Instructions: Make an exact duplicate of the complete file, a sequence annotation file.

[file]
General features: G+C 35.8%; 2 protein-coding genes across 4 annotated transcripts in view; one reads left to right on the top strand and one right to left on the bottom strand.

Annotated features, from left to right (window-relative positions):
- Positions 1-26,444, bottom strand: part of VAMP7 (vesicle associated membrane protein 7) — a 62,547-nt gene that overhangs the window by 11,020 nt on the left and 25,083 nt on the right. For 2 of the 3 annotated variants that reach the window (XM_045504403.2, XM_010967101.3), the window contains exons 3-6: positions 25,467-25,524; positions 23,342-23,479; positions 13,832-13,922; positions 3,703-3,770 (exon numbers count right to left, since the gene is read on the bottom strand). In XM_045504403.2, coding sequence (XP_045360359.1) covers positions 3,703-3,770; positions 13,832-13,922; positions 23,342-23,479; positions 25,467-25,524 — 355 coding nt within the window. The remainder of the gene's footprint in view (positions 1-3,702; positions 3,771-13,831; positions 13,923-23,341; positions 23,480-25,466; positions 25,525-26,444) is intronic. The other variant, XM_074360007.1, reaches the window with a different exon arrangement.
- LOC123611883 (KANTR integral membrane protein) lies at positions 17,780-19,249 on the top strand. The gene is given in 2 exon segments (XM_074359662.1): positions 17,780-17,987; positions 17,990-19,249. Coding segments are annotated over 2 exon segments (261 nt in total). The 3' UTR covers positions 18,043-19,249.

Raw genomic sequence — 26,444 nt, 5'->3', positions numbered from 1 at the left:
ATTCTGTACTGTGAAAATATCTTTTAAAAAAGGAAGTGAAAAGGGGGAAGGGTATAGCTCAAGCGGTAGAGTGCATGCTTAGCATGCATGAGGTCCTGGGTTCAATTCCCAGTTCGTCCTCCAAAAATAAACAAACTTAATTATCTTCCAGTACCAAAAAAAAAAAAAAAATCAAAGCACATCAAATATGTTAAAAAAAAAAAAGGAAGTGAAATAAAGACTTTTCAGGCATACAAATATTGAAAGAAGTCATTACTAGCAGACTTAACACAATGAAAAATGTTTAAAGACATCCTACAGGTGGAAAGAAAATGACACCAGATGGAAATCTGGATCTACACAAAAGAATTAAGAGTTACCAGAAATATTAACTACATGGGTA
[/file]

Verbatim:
General features: G+C 35.8%; 2 protein-coding genes across 4 annotated transcripts in view; one reads left to right on the top strand and one right to left on the bottom strand.

Annotated features, from left to right (window-relative positions):
- Positions 1-26,444, bottom strand: part of VAMP7 (vesicle associated membrane protein 7) — a 62,547-nt gene that overhangs the window by 11,020 nt on the left and 25,083 nt on the right. For 2 of the 3 annotated variants that reach the window (XM_045504403.2, XM_010967101.3), the window contains exons 3-6: positions 25,467-25,524; positions 23,342-23,479; positions 13,832-13,922; positions 3,703-3,770 (exon numbers count right to left, since the gene is read on the bottom strand). In XM_045504403.2, coding sequence (XP_045360359.1) covers positions 3,703-3,770; positions 13,832-13,922; positions 23,342-23,479; positions 25,467-25,524 — 355 coding nt within the window. The remainder of the gene's footprint in view (positions 1-3,702; positions 3,771-13,831; positions 13,923-23,341; positions 23,480-25,466; positions 25,525-26,444) is intronic. The other variant, XM_074360007.1, reaches the window with a different exon arrangement.
- LOC123611883 (KANTR integral membrane protein) lies at positions 17,780-19,249 on the top strand. The gene is given in 2 exon segments (XM_074359662.1): positions 17,780-17,987; positions 17,990-19,249. Coding segments are annotated over 2 exon segments (261 nt in total). The 3' UTR covers positions 18,043-19,249.

Raw genomic sequence — 26,444 nt, 5'->3', positions numbered from 1 at the left:
ATTCTGTACTGTGAAAATATCTTTTAAAAAAGGAAGTGAAAAGGGGGAAGGGTATAGCTCAAGCGGTAGAGTGCATGCTTAGCATGCATGAGGTCCTGGGTTCAATTCCCAGTTCGTCCTCCAAAAATAAACAAACTTAATTATCTTCCAGTACCAAAAAAAAAAAAAAAATCAAAGCACATCAAATATGTTAAAAAAAAAAAAGGAAGTGAAATAAAGACTTTTCAGGCATACAAATATTGAAAGAAGTCATTACTAGCAGACTTAACACAATGAAAAATGTTTAAAGACATCCTACAGGTGGAAAGAAAATGACACCAGATGGAAATCTGGATCTACACAAAAGAATTAAGAGTTACCAGAAATATTAACTACATGGGTA